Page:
We also have significant concerns about the role of Axon Enterprise, who appear to hold a monopoly on this technology in Canada, in pushing for a full rollout of the BWC program in Halifax Regional Municipality, instead of a pilot program. Research by Dr. Christopher Schneider (Brandon University) and Erick Laming (Centre of Criminology and Sociolegal Studies, University of Toronto), two leading experts in Canada who have together published numerous academic studies and opinion essays that show the cameras are not the panacea that the public expects. Some of their forthcoming research about BWCs indicates that Axon has made unsubstantiated, market-based claims about the efficacy of BWCs.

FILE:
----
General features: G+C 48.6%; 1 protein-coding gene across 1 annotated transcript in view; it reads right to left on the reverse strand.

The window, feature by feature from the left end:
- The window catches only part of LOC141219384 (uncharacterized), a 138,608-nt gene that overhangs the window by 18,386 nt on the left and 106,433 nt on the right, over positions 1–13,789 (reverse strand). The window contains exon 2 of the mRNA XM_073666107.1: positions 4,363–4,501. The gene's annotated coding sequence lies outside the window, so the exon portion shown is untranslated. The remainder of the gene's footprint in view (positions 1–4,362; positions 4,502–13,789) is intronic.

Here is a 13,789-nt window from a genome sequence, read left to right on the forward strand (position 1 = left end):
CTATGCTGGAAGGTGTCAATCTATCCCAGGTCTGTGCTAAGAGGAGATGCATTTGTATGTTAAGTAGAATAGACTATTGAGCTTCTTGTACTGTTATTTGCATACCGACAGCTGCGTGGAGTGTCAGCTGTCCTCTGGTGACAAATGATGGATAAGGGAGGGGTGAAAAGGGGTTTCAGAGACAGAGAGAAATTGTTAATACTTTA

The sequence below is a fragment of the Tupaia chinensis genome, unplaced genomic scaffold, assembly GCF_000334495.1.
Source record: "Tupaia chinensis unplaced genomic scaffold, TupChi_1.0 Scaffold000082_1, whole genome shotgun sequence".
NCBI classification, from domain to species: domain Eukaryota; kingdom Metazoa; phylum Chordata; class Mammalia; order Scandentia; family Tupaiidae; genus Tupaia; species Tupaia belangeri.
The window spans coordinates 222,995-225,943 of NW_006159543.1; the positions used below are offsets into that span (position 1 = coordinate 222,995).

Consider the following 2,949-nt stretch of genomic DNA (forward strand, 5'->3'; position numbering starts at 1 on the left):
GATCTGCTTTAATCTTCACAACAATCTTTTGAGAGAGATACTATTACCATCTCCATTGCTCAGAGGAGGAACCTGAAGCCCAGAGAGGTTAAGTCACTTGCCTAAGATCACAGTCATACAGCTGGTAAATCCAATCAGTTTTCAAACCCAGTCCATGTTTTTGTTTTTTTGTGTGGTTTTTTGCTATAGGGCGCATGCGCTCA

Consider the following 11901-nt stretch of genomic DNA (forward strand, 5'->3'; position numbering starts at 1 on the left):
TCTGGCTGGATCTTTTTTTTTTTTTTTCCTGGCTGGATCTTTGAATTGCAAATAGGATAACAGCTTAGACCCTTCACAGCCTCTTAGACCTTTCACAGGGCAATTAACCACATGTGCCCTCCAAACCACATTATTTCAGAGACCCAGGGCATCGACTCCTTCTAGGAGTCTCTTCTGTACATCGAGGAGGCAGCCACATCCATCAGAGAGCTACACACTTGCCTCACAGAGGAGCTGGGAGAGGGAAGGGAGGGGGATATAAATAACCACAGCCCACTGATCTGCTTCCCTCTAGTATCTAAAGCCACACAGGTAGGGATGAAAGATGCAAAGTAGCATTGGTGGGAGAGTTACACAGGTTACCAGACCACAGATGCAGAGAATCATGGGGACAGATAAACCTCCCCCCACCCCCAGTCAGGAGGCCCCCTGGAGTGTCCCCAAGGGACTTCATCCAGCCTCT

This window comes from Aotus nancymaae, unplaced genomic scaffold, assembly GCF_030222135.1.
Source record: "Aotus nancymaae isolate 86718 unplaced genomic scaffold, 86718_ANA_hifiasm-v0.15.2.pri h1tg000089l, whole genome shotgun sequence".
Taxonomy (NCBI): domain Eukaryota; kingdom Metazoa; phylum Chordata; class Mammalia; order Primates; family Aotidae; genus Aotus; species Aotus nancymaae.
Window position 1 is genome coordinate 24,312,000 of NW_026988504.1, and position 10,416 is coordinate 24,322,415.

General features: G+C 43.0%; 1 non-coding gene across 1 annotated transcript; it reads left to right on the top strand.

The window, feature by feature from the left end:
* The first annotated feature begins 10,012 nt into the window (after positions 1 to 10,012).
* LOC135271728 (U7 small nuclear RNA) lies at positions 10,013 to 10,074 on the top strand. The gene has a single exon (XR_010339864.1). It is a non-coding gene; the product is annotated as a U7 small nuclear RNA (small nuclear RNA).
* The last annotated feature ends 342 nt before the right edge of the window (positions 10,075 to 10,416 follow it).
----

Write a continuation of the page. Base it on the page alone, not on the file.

Finally, without clear policies on when officers can turn cameras on or off, and clear policies on citizen access to BWC video, the alleged increase in officer transparency is unlikely to occur.

To dig deeper into the lack of evidence in support of BWCs, we spoke with Dr. Christopher Schneider and Erick Laming about some of the claims made by Halifax Regional Police. 


On Chief Kinsella’s claim that full deployment of BWCs without a pilot project are “best practices” 

Laming: “This is completely untrue. As a matter of fact, nearly all police services who have piloted BWCs (including all medium to large agencies) have equipped only a few officers with the devices. For example, both Fredericton Police Force and Medicine Hat Police Service equipped six officers each with cameras while piloting the technology. Likewise, pilot programs with the RCMP, Toronto, Montreal, Durham Region, Edmonton, Calgary, and Thunder Bay only rolled out [a] few cameras to a limited number of officers in each jurisdiction (e.g., less than 100 officers in each service).”